In this edition of my Free Basics of Photography Course I am going to explain the metering systems in detail. I hope you got a hang of what metering in a camera is.
In this chapter you’ll learn about the various metering modes that a typical camera has
To start with you should understand the following basic concept:
A camera’s metering system works under the assumption that the area under consideration for metering is 18% grey.In layman terms 18% grey is a mid-tone. So to get an appropriate exposure the photographer should meter from such an area of the scene which is a mid-tone.
In case the scene contains considerably lighter or darker tones the in camera meter will get fooled and provide for an incorrect exposure. For instance, if the photographer is shooting snow which is white (extremely lighter tone) by its color, the camera meter based on the assumption shall meter it incorrectly and assume that the snow color is considerably brighter than it actually is and render the image as under-exposed. this image will be darker than it actually is. Similarly a Black (extremely darker tone) object would be over exposed.
This does not mean that a photographer/you cannot rely on the in-camera meter. It’s just that the in-camera meter can be fooled and the photographer has to compensate for the exposure.
The Metering Modes
Multi-Zone Metering: Most of the cameras today utilize what is called the multiple zone metering. In this type of metering the scene is divided into multiple zones and each zone is metered separately each reading is then evaluated and the final exposure is arrived at. This type of metering is called as Matrix Metering/Evaluative Metering by different manufacturers. Almost any scene can be metered using multi-zone metering to get an accurate exposure.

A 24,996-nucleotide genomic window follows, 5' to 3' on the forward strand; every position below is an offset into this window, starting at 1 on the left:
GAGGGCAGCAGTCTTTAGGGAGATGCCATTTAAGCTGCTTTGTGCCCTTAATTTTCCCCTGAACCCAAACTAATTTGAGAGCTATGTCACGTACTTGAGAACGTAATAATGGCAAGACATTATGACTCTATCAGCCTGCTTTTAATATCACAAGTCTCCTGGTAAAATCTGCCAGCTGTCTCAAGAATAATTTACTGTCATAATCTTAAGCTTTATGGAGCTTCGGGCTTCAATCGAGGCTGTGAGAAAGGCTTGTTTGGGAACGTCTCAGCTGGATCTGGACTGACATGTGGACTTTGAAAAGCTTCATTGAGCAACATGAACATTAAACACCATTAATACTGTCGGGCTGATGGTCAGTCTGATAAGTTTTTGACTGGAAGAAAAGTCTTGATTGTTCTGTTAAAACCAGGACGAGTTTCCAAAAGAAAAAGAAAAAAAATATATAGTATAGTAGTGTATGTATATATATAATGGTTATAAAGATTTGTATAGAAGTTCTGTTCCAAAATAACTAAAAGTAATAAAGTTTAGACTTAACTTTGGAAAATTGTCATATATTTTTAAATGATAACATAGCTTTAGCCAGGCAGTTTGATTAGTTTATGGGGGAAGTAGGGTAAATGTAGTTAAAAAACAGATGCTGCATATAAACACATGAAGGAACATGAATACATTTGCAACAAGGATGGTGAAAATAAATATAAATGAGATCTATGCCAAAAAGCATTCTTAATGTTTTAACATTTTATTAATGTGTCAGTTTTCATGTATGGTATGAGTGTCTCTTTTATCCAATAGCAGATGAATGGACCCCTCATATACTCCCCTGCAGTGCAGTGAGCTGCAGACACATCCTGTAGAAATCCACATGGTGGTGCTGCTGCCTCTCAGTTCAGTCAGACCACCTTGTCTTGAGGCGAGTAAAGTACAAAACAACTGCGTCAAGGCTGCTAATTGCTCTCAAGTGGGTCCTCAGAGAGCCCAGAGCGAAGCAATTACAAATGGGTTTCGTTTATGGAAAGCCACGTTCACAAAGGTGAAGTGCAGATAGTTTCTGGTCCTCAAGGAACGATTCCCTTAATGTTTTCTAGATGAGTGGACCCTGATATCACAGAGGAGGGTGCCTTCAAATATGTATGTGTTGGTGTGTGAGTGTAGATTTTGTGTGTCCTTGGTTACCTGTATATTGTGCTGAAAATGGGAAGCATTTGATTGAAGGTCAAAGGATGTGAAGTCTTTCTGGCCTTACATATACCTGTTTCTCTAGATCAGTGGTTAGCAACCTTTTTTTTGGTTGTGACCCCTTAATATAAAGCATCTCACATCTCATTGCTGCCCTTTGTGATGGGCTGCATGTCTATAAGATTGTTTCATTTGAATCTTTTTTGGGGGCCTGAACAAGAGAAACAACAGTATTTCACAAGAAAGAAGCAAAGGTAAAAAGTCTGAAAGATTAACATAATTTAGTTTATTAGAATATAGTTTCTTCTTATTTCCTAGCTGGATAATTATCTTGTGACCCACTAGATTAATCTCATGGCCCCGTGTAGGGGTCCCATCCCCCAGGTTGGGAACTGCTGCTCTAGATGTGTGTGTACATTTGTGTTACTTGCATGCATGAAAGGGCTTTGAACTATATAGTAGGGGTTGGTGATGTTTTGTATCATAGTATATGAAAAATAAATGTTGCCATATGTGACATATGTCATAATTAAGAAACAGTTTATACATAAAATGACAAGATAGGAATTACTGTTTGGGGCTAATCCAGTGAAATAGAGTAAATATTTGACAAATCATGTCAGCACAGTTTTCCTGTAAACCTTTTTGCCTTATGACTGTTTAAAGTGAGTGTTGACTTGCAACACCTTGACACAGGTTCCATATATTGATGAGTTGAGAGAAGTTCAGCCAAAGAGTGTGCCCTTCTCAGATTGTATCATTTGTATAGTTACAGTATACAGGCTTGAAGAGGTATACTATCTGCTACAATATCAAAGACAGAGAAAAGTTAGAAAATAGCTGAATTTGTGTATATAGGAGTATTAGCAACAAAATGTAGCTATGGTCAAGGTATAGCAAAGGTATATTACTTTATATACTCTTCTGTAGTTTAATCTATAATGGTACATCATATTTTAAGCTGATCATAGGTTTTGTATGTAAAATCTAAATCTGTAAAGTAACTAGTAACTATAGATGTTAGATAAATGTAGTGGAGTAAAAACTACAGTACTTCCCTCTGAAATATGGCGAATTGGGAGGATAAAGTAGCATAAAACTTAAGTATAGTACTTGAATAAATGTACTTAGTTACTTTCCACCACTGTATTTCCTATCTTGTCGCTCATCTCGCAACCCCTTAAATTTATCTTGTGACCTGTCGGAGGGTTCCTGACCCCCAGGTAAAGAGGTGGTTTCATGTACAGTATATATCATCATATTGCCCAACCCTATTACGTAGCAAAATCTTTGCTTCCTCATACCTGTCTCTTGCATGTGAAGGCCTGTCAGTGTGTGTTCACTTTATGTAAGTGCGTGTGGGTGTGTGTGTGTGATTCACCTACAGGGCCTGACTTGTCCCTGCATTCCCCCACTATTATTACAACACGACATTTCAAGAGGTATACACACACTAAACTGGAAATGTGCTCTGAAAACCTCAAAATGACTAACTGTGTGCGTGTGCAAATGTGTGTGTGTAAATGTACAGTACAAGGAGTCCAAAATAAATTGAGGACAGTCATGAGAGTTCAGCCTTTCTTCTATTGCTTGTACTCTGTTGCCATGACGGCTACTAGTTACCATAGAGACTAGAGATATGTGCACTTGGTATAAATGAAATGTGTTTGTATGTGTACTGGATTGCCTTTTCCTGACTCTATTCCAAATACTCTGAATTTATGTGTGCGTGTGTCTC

Centre Weighted Average Metering: In this metering mode the meter reading is taken from the entire scene with a little higher weight given to the central area of the scene.
Spot Metering: In spot metering the meter reading is taken from from a very small area of the scene, typically 3% of the entire scene and based on this the final exposure is arrived at.
Partial Metering: Partial metering is similar to spot metering just that it uses slightly larger area of the scene. This area is typically 9% of the entire scene based on which the final exposure is arrived at.
I hope you are able to grasp the concept. Make sure that the metering is done from a mid-tone to avoid exposure errors. Different manufacturers uses different notations for the metering modes. You’ll have to look up to your camera manual to identify notation for the metering mode you are going to use.
Until the next chapter, enjoy working with the exposure meter.